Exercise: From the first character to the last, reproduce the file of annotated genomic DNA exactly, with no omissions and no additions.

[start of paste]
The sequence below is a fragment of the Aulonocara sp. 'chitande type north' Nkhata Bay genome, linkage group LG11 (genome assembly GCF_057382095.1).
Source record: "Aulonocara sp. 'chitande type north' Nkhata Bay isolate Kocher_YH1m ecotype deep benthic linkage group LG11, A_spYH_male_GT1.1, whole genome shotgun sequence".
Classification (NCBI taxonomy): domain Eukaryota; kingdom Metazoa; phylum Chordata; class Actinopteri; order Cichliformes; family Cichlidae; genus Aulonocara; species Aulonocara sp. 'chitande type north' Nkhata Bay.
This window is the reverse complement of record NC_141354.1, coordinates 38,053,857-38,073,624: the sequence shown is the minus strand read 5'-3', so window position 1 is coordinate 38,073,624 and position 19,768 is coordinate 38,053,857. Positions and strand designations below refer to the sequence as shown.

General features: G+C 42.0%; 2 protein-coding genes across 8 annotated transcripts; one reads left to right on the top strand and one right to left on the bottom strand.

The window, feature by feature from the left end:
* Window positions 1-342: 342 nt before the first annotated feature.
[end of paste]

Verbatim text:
The sequence below is a fragment of the Aulonocara sp. 'chitande type north' Nkhata Bay genome, linkage group LG11 (genome assembly GCF_057382095.1).
Source record: "Aulonocara sp. 'chitande type north' Nkhata Bay isolate Kocher_YH1m ecotype deep benthic linkage group LG11, A_spYH_male_GT1.1, whole genome shotgun sequence".
Classification (NCBI taxonomy): domain Eukaryota; kingdom Metazoa; phylum Chordata; class Actinopteri; order Cichliformes; family Cichlidae; genus Aulonocara; species Aulonocara sp. 'chitande type north' Nkhata Bay.
This window is the reverse complement of record NC_141354.1, coordinates 38,053,857-38,073,624: the sequence shown is the minus strand read 5'-3', so window position 1 is coordinate 38,073,624 and position 19,768 is coordinate 38,053,857. Positions and strand designations below refer to the sequence as shown.

General features: G+C 42.0%; 2 protein-coding genes across 8 annotated transcripts; one reads left to right on the top strand and one right to left on the bottom strand.

The window, feature by feature from the left end:
* Window positions 1-342: 342 nt before the first annotated feature.